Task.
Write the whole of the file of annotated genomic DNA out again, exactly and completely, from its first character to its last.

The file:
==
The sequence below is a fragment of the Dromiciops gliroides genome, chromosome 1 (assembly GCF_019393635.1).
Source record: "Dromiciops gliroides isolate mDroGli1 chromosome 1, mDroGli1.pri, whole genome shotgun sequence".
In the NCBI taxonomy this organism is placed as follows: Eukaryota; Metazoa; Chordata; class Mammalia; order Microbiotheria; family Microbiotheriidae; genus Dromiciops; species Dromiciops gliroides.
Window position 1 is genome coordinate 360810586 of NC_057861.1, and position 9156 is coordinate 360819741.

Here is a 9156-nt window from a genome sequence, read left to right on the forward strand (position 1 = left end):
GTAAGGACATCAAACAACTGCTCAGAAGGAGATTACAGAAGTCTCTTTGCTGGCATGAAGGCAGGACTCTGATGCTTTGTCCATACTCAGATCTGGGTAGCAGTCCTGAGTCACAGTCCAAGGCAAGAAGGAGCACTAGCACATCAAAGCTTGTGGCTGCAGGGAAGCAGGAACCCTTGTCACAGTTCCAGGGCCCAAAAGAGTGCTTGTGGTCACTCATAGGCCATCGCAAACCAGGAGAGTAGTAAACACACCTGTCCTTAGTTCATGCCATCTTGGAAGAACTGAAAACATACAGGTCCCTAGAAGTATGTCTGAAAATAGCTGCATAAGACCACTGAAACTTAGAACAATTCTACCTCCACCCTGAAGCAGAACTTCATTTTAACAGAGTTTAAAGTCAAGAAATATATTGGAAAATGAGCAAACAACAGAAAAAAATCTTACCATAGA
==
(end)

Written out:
The sequence below is a fragment of the Dromiciops gliroides genome, chromosome 1 (assembly GCF_019393635.1).
Source record: "Dromiciops gliroides isolate mDroGli1 chromosome 1, mDroGli1.pri, whole genome shotgun sequence".
In the NCBI taxonomy this organism is placed as follows: Eukaryota; Metazoa; Chordata; class Mammalia; order Microbiotheria; family Microbiotheriidae; genus Dromiciops; species Dromiciops gliroides.
Window position 1 is genome coordinate 360810586 of NC_057861.1, and position 9156 is coordinate 360819741.

Here is a 9156-nt window from a genome sequence, read left to right on the forward strand (position 1 = left end):
GTAAGGACATCAAACAACTGCTCAGAAGGAGATTACAGAAGTCTCTTTGCTGGCATGAAGGCAGGACTCTGATGCTTTGTCCATACTCAGATCTGGGTAGCAGTCCTGAGTCACAGTCCAAGGCAAGAAGGAGCACTAGCACATCAAAGCTTGTGGCTGCAGGGAAGCAGGAACCCTTGTCACAGTTCCAGGGCCCAAAAGAGTGCTTGTGGTCACTCATAGGCCATCGCAAACCAGGAGAGTAGTAAACACACCTGTCCTTAGTTCATGCCATCTTGGAAGAACTGAAAACATACAGGTCCCTAGAAGTATGTCTGAAAATAGCTGCATAAGACCACTGAAACTTAGAACAATTCTACCTCCACCCTGAAGCAGAACTTCATTTTAACAGAGTTTAAAGTCAAGAAATATATTGGAAAATGAGCAAACAACAGAAAAAAATCTTACCATAGA